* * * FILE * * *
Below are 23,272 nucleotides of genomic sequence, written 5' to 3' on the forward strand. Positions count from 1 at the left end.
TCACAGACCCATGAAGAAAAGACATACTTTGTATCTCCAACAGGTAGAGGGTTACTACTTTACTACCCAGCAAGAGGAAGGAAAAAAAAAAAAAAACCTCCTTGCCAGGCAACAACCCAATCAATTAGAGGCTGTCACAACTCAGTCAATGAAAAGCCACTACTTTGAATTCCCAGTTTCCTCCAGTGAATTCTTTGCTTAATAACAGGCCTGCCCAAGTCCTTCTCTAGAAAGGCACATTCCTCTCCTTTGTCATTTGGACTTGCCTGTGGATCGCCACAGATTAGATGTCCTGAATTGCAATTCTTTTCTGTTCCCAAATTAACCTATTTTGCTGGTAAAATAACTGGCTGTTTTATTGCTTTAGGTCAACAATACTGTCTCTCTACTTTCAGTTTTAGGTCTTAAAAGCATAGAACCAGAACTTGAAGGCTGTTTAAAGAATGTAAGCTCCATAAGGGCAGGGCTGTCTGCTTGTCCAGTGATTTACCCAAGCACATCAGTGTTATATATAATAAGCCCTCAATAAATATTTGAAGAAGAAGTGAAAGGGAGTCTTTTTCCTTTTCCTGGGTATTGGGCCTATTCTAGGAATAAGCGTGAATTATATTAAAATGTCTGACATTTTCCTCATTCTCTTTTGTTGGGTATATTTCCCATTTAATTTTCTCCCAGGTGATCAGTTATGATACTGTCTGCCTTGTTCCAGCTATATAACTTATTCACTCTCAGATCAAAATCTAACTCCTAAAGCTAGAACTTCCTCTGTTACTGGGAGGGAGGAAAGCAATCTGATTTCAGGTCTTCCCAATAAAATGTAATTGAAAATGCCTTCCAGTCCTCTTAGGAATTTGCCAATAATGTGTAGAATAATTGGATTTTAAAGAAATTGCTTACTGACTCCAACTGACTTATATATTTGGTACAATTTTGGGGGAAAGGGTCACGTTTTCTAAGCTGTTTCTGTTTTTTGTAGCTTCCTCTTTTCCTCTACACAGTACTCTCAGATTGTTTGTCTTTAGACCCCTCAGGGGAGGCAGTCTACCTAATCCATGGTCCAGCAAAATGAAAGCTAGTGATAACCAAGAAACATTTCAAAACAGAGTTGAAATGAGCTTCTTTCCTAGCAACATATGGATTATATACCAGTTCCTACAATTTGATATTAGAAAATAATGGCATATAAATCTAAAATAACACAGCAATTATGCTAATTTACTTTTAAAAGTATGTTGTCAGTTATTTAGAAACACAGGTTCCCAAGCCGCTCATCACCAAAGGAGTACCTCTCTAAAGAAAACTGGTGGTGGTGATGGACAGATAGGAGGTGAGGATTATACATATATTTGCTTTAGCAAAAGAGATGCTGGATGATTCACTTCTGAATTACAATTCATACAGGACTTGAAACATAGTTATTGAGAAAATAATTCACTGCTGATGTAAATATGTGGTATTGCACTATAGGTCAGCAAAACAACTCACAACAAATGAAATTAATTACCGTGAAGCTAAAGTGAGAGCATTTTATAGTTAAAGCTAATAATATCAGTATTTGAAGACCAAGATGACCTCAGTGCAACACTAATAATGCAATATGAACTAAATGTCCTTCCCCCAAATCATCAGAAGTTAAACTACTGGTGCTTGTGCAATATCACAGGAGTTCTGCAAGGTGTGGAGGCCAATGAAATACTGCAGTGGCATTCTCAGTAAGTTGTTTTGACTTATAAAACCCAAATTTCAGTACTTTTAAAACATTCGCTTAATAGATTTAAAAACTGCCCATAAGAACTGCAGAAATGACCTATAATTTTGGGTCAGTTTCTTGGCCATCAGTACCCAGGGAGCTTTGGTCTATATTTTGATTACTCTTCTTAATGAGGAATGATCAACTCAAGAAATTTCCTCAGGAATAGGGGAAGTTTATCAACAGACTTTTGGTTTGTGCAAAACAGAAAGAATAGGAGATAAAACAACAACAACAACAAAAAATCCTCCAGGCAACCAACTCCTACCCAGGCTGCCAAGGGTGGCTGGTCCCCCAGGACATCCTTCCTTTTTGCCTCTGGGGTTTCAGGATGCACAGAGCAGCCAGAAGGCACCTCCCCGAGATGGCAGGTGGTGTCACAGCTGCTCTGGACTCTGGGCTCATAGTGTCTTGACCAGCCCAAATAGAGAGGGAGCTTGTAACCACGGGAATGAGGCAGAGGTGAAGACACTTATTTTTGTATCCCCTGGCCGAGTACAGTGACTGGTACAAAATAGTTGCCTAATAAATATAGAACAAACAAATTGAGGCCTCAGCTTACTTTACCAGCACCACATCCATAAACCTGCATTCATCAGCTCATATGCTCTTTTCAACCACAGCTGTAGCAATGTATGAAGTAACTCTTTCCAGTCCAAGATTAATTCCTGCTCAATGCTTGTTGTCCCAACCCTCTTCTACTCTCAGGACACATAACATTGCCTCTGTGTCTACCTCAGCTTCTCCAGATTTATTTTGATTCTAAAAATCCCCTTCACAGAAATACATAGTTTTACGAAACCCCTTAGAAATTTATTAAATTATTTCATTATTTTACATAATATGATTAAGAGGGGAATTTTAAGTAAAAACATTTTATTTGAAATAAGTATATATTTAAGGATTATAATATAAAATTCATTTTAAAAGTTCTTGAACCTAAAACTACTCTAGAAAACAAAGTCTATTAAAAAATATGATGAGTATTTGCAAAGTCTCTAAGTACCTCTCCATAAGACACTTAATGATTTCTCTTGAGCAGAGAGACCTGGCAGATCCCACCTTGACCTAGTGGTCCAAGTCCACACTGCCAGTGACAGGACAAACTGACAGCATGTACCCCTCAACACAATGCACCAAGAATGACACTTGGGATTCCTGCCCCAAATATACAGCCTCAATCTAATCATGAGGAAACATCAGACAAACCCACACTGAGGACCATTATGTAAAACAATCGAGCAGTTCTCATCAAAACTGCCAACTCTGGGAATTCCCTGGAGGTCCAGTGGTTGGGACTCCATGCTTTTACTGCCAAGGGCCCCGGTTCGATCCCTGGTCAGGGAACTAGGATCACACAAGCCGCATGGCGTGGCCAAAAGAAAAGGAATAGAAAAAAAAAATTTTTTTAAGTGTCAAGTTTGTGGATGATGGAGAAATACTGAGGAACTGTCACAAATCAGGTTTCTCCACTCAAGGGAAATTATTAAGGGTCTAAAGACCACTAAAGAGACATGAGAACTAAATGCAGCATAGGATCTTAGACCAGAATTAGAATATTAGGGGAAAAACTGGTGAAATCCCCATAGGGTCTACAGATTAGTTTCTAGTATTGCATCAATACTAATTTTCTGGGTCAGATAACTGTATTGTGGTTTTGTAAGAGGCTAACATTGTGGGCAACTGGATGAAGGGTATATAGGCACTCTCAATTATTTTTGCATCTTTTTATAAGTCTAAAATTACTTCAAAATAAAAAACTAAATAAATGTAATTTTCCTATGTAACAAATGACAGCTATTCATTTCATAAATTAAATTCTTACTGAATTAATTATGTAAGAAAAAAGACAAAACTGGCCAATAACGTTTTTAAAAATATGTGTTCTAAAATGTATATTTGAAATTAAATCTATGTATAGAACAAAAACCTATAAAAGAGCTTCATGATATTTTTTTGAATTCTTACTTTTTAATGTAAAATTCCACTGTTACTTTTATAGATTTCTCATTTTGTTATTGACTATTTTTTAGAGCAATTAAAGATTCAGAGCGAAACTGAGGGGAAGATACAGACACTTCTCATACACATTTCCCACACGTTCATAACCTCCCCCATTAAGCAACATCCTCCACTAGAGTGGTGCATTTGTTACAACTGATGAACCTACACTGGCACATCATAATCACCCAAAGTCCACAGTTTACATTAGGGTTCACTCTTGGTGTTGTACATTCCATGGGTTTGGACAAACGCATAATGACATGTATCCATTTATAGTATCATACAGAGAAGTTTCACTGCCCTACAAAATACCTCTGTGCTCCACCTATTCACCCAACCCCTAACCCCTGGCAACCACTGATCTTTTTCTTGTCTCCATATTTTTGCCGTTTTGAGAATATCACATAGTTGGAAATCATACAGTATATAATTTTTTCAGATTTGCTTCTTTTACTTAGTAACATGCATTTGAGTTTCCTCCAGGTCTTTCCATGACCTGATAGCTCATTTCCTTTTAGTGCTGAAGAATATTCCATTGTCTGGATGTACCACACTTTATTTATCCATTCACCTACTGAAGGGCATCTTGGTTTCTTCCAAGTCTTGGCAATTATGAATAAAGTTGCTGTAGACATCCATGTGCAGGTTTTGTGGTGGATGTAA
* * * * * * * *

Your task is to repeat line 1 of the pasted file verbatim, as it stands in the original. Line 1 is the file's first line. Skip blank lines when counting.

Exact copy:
Below are 23,272 nucleotides of genomic sequence, written 5' to 3' on the forward strand. Positions count from 1 at the left end.